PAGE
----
Modifying the sidewalls of single-walled carbon nanotubes can affect the optical and electronic properties of the tubes. Covalent reactions have been used to join different chemical groups to the sidewalls of nanotubes but these reactions randomly erode the ordered π-electron structure and suppress the near-infrared fluorescence signature peaks of the tubes. Bruce Weisman and colleagues at Rice University have now shown that introducing a low concentration of oxygen atoms to single-walled carbon nanotubes can systematically change their optical properties for better detection.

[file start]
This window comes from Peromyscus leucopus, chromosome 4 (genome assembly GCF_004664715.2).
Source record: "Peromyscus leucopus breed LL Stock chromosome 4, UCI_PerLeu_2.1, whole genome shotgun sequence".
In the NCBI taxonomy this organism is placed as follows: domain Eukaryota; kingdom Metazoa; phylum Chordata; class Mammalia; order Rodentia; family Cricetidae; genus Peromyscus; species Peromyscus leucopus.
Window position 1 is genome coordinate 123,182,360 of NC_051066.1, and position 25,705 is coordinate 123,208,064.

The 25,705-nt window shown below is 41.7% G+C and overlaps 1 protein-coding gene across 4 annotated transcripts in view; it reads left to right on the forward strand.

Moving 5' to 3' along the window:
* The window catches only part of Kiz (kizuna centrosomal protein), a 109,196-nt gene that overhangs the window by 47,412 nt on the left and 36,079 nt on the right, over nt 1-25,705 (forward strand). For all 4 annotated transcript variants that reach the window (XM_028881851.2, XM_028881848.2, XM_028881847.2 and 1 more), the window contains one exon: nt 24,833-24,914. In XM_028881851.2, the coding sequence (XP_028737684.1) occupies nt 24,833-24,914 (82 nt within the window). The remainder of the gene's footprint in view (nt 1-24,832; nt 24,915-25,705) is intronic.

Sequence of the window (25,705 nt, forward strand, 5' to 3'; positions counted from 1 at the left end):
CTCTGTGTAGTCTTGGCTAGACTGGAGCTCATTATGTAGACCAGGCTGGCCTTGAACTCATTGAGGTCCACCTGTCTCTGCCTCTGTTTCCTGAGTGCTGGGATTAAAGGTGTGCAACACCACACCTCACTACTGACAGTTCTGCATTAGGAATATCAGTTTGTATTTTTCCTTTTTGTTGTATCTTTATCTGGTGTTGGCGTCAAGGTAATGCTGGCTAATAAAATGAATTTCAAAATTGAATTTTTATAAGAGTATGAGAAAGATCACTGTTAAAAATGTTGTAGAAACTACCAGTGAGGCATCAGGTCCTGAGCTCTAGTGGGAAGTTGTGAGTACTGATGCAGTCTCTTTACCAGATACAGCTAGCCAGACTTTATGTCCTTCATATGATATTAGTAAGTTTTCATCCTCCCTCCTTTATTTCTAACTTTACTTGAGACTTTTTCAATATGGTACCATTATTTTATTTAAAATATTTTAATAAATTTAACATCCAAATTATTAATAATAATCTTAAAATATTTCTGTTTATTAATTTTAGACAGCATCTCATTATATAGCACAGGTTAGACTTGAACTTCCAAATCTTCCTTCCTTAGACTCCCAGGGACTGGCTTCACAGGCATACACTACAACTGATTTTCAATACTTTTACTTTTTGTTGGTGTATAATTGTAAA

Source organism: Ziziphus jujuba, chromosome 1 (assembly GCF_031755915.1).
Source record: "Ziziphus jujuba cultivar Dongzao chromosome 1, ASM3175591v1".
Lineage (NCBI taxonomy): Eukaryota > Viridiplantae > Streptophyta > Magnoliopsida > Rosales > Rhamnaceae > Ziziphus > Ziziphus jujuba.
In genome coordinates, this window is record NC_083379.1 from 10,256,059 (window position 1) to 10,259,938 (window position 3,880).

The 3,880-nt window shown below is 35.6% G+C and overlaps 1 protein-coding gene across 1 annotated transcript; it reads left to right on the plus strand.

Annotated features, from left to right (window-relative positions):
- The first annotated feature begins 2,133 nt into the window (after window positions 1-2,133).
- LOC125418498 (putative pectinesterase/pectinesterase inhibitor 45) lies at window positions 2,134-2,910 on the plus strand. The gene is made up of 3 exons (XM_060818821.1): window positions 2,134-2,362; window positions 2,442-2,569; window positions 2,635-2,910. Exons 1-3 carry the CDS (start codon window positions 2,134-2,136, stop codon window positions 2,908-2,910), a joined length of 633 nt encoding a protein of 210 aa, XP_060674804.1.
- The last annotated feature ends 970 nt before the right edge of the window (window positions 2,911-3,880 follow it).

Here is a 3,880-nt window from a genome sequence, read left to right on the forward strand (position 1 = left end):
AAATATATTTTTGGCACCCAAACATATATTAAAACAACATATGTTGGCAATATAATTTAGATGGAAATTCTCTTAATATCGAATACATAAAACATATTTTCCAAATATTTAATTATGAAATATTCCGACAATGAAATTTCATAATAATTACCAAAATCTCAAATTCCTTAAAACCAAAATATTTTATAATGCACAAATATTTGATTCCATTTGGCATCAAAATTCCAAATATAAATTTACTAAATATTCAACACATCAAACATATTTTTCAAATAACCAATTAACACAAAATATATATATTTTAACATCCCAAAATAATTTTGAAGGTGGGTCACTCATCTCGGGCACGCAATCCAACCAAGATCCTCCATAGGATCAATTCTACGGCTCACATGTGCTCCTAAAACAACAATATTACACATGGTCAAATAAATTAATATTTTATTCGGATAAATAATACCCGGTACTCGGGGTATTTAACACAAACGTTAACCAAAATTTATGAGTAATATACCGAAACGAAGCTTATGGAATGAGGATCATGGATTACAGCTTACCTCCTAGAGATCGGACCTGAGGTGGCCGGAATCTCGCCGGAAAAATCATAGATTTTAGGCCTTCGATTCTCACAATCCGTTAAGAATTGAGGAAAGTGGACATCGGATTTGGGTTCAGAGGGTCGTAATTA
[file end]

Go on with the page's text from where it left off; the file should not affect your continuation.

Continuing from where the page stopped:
To prepare the oxygen-doped nanotubes, Weisman and colleagues exposed an aqueous suspension of pristine, semiconducting single-walled carbon nanotubes to low doses of ozone followed by light. Fluorescence spectroscopy showed that treated samples had distinct near-infrared fluorescence at longer wavelengths than pristine tubes, and Resonance Raman spectroscopy confirmed the presence of covalently bonded oxygen in the treated samples. The red-shifted emission, which is absent in pristine nanotubes, meant that the doped nanotubes were more readily detected in cultured cells than pristine tubes.
The method offers a simple way to systematically shift the optical properties of pristine nanotubes to achieve better fluorophores for imaging.